When dogs are in their training stage a question that comes up a great deal is why do dogs lick their noses? While it is tempting to simply go with the old chestnut of an answer – because they can – there are a number of reasons why a dog might lick its own nose. One thing is for certain sure, however: while they are doing it they often bring a smile to the faces of their human companions. As you can see from this spread of pictures, it is sometimes difficult to resist this particular canine photo opportunity.
First and foremost, however, the nose licking is used as a method of communication between dogs. A lick of the nose – which can begin and end in an instant – is usually a sign that a dog is calming itself down for one reason or another. It could also be that it is gearing itself up for something new and perhaps unexpected. It isn’t that the dog is completely stressed out and bewildered – it is when it is weighing up a situation and deciding what to make of it and what to do.
Image Credit Flickr User Ashley Adcox
It is a clear situation, too, that while the dog is perhaps feeling a little uncomfortable right now, it is coping with the situation enough not to go in to a defensive mode. You can tell if that happens as the dog will bare its teeth accompanied by large, sweeping wags of the tail.
So, if a dog is feeling a little uncertain about a situation but does not feel massively threatened then it will lick its nose. What do you do when you are deciding what to do about a situation? Do you scratch your head or fold your arms? Nose licking in dogs can be said to be akin to that form of non-verbal communication in humans.
Some of the dogs in these photographs may well be licking their nose because they are unsure what is happening with the camera. After all, they have no idea whatsoever what the thing is or does but they know that their human companion is acting a little strangely. This may lead to a moment of discombobulation. So, it’s a case of what’s going on here, then? I’ll deal but, ah, that’s better.
Some scientists believe that the nose licking sends out a signal to other dogs too, which has a calming effect on them. It is a manner of telling another dog (or person) that although a little anxiety may be taking place it is not too much to worry about and no other action is about to be taken. A new place or circumstance might prompt some nose licking – it is just a way for the dog to help itself work things out and to keep its composure.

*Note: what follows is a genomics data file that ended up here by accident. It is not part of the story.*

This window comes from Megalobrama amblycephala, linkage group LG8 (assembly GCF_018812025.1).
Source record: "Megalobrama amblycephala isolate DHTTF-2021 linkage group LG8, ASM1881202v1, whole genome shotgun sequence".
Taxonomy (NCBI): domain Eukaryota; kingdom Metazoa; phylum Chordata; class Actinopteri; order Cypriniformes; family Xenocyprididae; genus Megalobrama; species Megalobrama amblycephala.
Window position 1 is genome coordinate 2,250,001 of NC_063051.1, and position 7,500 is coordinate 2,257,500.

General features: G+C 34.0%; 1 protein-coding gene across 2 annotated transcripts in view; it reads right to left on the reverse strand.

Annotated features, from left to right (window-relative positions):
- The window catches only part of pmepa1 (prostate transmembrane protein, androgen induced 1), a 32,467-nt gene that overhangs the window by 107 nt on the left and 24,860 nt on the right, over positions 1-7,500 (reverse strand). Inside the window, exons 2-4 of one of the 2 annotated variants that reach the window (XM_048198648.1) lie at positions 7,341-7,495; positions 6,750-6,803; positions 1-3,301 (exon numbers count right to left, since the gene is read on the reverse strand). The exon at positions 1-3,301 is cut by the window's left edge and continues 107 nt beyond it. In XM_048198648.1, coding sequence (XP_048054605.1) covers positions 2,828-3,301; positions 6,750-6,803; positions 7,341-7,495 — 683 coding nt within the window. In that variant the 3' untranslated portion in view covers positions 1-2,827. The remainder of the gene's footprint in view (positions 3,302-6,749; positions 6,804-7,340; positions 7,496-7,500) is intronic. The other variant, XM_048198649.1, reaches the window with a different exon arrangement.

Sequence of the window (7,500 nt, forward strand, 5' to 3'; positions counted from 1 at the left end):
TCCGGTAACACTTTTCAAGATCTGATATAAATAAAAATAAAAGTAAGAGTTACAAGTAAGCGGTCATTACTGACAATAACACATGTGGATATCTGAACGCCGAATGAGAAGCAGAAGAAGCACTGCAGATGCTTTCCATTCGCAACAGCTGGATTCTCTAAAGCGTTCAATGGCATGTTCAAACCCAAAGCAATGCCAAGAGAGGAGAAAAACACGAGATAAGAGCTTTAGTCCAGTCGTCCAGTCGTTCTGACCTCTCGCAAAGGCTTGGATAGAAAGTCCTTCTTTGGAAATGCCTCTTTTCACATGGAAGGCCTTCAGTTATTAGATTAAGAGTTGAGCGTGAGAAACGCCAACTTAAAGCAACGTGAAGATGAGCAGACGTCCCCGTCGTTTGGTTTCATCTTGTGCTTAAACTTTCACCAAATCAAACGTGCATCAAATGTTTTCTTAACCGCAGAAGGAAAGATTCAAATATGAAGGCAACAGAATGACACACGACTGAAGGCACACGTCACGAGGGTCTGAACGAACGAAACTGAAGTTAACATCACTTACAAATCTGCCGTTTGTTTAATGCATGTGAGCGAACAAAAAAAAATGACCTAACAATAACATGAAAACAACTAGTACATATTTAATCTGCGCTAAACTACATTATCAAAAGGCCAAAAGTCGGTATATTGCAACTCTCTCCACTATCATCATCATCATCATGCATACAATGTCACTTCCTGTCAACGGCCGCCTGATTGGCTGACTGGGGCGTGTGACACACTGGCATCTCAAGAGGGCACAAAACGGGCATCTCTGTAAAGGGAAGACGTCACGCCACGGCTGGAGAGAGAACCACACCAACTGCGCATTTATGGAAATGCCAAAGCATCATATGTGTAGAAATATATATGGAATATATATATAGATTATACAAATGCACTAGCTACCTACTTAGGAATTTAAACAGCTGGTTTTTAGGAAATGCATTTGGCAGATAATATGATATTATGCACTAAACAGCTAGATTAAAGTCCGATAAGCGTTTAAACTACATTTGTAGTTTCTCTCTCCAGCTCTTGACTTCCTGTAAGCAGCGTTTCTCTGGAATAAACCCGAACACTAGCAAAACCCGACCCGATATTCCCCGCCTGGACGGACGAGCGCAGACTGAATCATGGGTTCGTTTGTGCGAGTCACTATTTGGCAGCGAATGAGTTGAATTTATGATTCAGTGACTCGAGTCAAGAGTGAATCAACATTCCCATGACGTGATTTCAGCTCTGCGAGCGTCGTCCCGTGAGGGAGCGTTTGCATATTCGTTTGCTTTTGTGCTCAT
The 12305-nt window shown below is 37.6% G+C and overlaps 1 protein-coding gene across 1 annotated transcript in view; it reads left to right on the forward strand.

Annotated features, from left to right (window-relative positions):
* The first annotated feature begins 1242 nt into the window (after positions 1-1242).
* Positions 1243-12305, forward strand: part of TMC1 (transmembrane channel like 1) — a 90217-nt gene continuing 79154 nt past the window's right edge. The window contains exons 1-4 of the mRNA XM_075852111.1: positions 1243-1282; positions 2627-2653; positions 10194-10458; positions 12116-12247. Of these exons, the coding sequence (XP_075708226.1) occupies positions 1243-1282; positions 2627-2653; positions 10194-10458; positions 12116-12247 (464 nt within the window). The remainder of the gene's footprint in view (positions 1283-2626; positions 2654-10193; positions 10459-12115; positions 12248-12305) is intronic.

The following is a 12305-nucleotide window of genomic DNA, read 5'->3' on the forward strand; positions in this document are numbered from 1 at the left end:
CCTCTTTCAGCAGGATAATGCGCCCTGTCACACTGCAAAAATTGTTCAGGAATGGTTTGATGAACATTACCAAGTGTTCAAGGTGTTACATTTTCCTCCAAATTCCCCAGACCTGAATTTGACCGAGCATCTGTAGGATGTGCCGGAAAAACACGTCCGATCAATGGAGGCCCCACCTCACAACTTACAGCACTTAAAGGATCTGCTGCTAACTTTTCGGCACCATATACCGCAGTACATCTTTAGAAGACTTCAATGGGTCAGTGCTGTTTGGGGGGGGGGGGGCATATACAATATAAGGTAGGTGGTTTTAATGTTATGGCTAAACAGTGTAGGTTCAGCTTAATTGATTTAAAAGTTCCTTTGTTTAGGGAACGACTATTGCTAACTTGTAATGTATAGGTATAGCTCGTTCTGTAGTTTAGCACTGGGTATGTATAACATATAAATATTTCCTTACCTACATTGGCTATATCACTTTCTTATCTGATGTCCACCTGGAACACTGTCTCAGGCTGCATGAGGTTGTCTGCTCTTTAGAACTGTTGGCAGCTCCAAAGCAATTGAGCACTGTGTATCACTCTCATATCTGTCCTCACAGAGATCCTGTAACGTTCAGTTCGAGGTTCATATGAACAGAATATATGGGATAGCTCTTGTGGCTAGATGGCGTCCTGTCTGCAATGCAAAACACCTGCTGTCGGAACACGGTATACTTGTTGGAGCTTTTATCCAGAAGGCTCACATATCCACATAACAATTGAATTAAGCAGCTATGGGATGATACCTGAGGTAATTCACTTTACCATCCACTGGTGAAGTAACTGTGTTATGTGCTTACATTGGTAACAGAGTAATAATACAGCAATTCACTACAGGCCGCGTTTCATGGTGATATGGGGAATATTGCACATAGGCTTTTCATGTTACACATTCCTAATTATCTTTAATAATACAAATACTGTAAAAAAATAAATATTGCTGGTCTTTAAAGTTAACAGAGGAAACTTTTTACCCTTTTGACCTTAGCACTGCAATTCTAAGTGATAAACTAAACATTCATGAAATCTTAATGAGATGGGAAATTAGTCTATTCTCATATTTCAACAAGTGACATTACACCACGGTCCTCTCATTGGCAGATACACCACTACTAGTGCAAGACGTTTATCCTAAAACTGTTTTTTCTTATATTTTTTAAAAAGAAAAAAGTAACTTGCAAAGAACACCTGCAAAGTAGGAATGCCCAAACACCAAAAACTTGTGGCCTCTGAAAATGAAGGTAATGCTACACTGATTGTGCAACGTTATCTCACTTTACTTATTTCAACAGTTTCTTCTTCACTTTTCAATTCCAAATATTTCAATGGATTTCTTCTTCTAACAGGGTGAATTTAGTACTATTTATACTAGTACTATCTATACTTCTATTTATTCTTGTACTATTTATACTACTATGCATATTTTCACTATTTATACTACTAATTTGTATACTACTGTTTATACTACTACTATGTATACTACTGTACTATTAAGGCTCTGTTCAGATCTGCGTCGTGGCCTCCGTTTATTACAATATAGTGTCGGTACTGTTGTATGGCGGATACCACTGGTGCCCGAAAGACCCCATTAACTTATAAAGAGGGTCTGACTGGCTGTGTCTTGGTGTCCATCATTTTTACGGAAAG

If you have a dog as a member of your household then you will see this behavior regularly. When your dog takes you for a walk in the park and spots another dog it will stop and weigh up its potential playmate. You will have to be sharp-eyed but watch out for the nose licking as the dog calms itself down a little before introducing itself.
Image Credit Flickr User Chewie Chua
How much nose licking happens is down to the individual dog but most will settle in to a set, almost imperceptible habit. It is only if a dog’s nose licking habits change drastically that you might need to worry as it could indicate an underlying illness (that goes for licking in general too).
Of course there are other reasons, too, why a dog might lick its nose. If the nose is a little dry (or, conversely runny) then it might get a lick to restore nasal equilibrium! It will also happen if a dog’s nose is dirty or there is food on it – of course if there is food on it.
Mostly, however, dog licking is a sign that a dog is weighing up a situation, deciding what to do and retaining its poise while doing so. Unquestionably, however, the very first answer which was given to the question remains true – because it can!
Image Credit Flickr User Greg Wake
Well – that answers that. Although it may not have been your burning question du jour I hope you have perhaps learned something new and have enjoyed the photographs. However, I sourced a number of other pictures of dogs licking their noses which are just as adorable as the above and I can’t resist including them here. So, ready for some more nose licking canine cuteness?